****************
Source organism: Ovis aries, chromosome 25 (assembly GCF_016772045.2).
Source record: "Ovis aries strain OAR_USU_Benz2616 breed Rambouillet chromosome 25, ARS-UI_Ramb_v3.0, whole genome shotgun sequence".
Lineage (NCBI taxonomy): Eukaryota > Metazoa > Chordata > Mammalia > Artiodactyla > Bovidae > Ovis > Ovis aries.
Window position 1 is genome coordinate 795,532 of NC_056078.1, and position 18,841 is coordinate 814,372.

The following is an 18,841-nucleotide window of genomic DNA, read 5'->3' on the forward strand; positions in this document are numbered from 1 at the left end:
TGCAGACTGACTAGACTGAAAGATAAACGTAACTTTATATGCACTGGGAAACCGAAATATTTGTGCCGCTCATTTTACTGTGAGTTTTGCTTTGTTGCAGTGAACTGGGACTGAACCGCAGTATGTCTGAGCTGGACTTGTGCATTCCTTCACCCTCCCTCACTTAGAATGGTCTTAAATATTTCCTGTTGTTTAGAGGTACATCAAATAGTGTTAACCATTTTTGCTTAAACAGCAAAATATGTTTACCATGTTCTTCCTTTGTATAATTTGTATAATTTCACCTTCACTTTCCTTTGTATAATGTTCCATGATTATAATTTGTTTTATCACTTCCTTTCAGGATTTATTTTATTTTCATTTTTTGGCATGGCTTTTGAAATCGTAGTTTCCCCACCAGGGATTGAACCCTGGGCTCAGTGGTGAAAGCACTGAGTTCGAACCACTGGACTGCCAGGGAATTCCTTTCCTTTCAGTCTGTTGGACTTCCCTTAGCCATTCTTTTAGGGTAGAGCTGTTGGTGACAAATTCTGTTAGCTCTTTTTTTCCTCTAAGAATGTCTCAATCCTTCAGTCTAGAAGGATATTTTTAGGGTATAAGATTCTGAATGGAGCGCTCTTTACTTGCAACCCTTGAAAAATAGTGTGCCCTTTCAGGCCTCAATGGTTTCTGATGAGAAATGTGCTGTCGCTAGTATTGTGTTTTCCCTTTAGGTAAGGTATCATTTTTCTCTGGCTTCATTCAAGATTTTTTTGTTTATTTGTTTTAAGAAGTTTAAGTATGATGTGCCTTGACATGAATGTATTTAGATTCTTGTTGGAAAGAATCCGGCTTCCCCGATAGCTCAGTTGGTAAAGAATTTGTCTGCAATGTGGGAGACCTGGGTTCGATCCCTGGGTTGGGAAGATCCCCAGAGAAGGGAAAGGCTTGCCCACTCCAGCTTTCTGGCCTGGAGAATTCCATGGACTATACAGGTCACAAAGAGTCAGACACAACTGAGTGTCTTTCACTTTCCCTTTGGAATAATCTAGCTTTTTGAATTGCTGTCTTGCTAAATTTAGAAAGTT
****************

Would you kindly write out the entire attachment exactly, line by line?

Source organism: Ovis aries, chromosome 25 (assembly GCF_016772045.2).
Source record: "Ovis aries strain OAR_USU_Benz2616 breed Rambouillet chromosome 25, ARS-UI_Ramb_v3.0, whole genome shotgun sequence".
Lineage (NCBI taxonomy): Eukaryota > Metazoa > Chordata > Mammalia > Artiodactyla > Bovidae > Ovis > Ovis aries.
Window position 1 is genome coordinate 795,532 of NC_056078.1, and position 18,841 is coordinate 814,372.

The following is an 18,841-nucleotide window of genomic DNA, read 5'->3' on the forward strand; positions in this document are numbered from 1 at the left end:
TGCAGACTGACTAGACTGAAAGATAAACGTAACTTTATATGCACTGGGAAACCGAAATATTTGTGCCGCTCATTTTACTGTGAGTTTTGCTTTGTTGCAGTGAACTGGGACTGAACCGCAGTATGTCTGAGCTGGACTTGTGCATTCCTTCACCCTCCCTCACTTAGAATGGTCTTAAATATTTCCTGTTGTTTAGAGGTACATCAAATAGTGTTAACCATTTTTGCTTAAACAGCAAAATATGTTTACCATGTTCTTCCTTTGTATAATTTGTATAATTTCACCTTCACTTTCCTTTGTATAATGTTCCATGATTATAATTTGTTTTATCACTTCCTTTCAGGATTTATTTTATTTTCATTTTTTGGCATGGCTTTTGAAATCGTAGTTTCCCCACCAGGGATTGAACCCTGGGCTCAGTGGTGAAAGCACTGAGTTCGAACCACTGGACTGCCAGGGAATTCCTTTCCTTTCAGTCTGTTGGACTTCCCTTAGCCATTCTTTTAGGGTAGAGCTGTTGGTGACAAATTCTGTTAGCTCTTTTTTTCCTCTAAGAATGTCTCAATCCTTCAGTCTAGAAGGATATTTTTAGGGTATAAGATTCTGAATGGAGCGCTCTTTACTTGCAACCCTTGAAAAATAGTGTGCCCTTTCAGGCCTCAATGGTTTCTGATGAGAAATGTGCTGTCGCTAGTATTGTGTTTTCCCTTTAGGTAAGGTATCATTTTTCTCTGGCTTCATTCAAGATTTTTTTGTTTATTTGTTTTAAGAAGTTTAAGTATGATGTGCCTTGACATGAATGTATTTAGATTCTTGTTGGAAAGAATCCGGCTTCCCCGATAGCTCAGTTGGTAAAGAATTTGTCTGCAATGTGGGAGACCTGGGTTCGATCCCTGGGTTGGGAAGATCCCCAGAGAAGGGAAAGGCTTGCCCACTCCAGCTTTCTGGCCTGGAGAATTCCATGGACTATACAGGTCACAAAGAGTCAGACACAACTGAGTGTCTTTCACTTTCCCTTTGGAATAATCTAGCTTTTTGAATTGCTGTCTTGCTAAATTTAGAAAGTT